We mentioned earlier today how government reports must be taken with many grains of salt. Now there are some figures which are so simple that they cannot be "adjusted" to show "prosperity". Federal tax receipts are pretty straightforward. X amount of money comes in, you report it. End of story. So we can actually look at this data with less of a jaded eye.
I had predicted future state budgets would be in a freefall in 2007 for exactly the same reasons we are seeing this problem at the federal level - a country reliant on fake asset appreciation based on Federal Reserve easy money policies had based its spending on said mirage. When mirage ends, you still have the bills to pay. But thankfully at the federal level we can just "charge it to the future" [May 29, 2009: In 1 year, US Taxpayer on the Hook for $55,000 More per Household] - and spend spend spend [Jul 30: Cash for Clunkers a Bit Hit, Government Asks "What Can we Buy You Next?"] [Jun 5, 2009: 1 in 6 Dollars of Income Now Via Government; Highest Since 1929].
I think technically this is called a Ponzi scheme ... when people need money take from earlier investors and then promise things in the future that you can't deliver. Keep repeating it until someone actually catches onto the scheme, and then it blows up. Yes, indeed... it's exactly that.
I will talk until I am blue in the face but what we are seeing now is simply a preview of what will come to the nation in 15-20-25 years as Medicare and interest payments on our deficit will engulf us. I don't know when government workers begin to fake free market forces (and by government I mean education and healthcare) but instead of shrinking or taking the same kind of pain the private sector is taking, they are only expanding. Eventually the green shoots hit the fan. Gosh I am almost laughing at the alarms I was raising about a meager half a trillion budget deficit in 2008... it looks "cute and cuddly" in comparison with what is going to be happening now. [Mar 26, 2008: Annual Spring Entitlement Warning Falls on Deaf Ears] [Jul 28, 2008: US Budget Deficit to Half a Trillion]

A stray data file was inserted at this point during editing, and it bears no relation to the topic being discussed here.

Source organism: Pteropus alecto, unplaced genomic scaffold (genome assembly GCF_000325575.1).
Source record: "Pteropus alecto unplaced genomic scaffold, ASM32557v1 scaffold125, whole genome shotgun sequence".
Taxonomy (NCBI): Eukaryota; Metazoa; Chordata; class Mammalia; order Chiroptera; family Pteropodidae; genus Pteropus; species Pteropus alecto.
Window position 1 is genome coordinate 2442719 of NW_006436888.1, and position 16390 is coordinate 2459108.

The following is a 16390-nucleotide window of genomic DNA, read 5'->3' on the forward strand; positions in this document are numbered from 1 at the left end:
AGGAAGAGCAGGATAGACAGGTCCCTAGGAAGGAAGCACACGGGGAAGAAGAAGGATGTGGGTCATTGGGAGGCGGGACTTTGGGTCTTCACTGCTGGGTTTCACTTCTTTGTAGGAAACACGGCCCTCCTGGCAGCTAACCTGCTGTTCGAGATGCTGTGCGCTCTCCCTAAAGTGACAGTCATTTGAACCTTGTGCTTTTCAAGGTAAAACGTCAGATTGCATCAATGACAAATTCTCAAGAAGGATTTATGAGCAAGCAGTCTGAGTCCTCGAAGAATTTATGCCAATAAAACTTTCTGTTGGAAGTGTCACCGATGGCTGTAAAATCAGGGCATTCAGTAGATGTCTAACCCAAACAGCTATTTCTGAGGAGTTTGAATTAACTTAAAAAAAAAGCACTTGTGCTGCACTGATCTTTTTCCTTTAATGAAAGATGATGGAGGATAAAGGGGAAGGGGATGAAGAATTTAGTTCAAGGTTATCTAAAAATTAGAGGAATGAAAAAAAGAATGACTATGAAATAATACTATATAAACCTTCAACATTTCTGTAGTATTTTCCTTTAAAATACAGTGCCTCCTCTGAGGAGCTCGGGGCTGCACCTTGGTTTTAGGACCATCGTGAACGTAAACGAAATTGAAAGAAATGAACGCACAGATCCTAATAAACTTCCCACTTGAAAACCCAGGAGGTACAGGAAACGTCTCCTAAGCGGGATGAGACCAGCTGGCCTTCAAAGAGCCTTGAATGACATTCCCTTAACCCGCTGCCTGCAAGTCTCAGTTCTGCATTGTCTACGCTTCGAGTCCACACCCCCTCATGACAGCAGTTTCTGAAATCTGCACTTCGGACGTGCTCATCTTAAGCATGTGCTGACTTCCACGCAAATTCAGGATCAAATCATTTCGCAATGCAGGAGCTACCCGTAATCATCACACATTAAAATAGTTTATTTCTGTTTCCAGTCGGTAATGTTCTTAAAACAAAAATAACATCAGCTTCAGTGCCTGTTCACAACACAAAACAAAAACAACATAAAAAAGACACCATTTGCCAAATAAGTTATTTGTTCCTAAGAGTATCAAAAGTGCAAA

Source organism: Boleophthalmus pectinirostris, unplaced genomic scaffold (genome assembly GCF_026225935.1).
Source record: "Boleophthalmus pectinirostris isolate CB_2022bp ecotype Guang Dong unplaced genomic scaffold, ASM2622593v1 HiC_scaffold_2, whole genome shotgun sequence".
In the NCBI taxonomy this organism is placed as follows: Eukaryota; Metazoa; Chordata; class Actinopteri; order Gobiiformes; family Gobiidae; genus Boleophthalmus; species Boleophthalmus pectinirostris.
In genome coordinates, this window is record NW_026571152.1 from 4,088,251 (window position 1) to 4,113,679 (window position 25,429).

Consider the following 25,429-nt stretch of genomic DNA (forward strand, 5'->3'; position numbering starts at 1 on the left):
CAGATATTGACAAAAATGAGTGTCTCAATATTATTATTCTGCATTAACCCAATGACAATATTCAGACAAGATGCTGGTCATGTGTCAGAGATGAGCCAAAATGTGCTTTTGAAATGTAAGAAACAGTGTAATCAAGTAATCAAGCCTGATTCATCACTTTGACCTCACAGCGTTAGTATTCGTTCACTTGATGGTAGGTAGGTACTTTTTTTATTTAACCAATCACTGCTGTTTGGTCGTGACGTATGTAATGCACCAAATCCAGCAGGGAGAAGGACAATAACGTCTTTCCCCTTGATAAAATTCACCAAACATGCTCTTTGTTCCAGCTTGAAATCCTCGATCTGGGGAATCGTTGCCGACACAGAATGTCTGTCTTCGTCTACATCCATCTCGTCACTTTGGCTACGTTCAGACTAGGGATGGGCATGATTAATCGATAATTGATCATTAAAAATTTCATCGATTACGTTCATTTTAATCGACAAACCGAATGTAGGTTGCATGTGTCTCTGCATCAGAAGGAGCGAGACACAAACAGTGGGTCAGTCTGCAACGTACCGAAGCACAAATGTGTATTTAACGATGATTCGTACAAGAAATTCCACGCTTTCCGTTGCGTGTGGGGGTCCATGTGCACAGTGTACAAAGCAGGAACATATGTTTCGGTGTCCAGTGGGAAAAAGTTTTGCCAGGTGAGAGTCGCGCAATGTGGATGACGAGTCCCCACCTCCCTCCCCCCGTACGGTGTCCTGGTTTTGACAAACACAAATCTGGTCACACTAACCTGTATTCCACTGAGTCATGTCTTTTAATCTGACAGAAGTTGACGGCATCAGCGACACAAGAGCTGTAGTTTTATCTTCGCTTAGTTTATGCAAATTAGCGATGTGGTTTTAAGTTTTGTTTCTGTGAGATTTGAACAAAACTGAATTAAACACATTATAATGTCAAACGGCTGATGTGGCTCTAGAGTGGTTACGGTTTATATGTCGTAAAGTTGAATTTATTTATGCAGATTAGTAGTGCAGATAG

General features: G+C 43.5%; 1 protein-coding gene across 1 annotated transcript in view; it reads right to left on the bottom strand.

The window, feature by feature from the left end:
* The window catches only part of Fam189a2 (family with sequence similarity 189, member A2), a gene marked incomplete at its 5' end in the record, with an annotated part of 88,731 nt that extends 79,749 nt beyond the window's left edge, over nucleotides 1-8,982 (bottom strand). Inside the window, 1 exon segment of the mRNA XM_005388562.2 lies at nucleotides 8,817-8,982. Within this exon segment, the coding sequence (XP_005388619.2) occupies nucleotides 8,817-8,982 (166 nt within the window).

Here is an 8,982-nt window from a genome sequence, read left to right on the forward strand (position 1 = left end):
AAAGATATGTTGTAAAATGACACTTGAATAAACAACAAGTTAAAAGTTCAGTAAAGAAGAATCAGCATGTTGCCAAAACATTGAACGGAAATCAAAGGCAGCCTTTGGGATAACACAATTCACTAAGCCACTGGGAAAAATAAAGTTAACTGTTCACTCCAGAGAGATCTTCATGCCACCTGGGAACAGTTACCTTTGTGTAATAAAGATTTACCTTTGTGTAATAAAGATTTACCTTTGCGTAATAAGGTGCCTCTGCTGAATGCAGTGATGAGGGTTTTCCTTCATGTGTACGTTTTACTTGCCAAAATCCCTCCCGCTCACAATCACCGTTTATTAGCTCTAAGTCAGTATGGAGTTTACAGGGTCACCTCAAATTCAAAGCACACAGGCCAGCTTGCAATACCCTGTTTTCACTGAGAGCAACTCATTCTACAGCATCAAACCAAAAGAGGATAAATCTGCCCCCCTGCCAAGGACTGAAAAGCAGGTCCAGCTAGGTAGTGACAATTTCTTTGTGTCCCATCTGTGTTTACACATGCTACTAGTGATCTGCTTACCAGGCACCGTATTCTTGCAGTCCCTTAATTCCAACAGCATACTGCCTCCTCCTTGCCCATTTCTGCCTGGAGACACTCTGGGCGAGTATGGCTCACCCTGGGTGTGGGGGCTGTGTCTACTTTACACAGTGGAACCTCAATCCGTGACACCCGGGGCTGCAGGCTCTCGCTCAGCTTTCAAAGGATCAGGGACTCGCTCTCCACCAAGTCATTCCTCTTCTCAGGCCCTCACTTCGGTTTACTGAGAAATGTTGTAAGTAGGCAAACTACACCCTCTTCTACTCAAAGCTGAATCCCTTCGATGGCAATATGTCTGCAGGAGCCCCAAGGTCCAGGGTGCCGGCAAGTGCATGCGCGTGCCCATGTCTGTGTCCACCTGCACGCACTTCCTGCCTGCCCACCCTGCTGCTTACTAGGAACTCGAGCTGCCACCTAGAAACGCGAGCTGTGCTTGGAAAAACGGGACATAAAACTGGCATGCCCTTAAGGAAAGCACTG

Oh well, live for the moment, enjoy the government largess and don't worry about it - no one else is. As long as the stock market goes up as the Fed primes the system with easy money it means everything is greeeeat! (wait, isn't that how we got here? don't answer that - rhetorical question)
- The recession is starving the government of tax revenue, just as the president and Congress are piling a major expansion of health care and other programs on the nation's plate and struggling to find money to pay the tab.
- Tax receipts are on pace to drop 18 percent this year, the biggest single-year decline since the Great Depression, while the federal deficit balloons to a record $1.8 trillion.
- Individual income tax receipts are down 22 percent from a year ago.
- Corporate income taxes are down 57 percent.
- Social Security tax receipts could drop for only the second time since 1940, and Medicare taxes are on pace to drop for only the third time ever.
But other than that, things are going well.
- The sheer magnitude of the tax decline, however, points to the deep recession that is reducing incomes, wiping out corporate profits and straining government programs.
- Social Security is in danger of running out of money earlier than the government projected just a few month ago. (we can borrow to take care of that)
- Highway, mass transit and airport projects are at risk because fuel and industry taxes are declining. (we can borrow to take care of that too) Last week, Congress voted to spend $7 billion to replenish the highway fund, which would otherwise run out of money in August. Congress spent $8 billion to replenish the fund last year. (see, told you - problem fixed!)
- The national debt already exceeds $11 trillion. And bills just completed by the House would boost domestic agencies' spending by 11 percent in 2010 and military spending by 4 percent. (hello? see above -we can borrow to fix it! kick the can baby)
For this report, the AP analyzed annual tax receipts dating back to the inception of the federal income tax in 1913. Tax receipts for the 2009 budget year were available through June. They were compared to the same period last year. The budget year runs from October to September, meaning there will be three more months of receipts this year.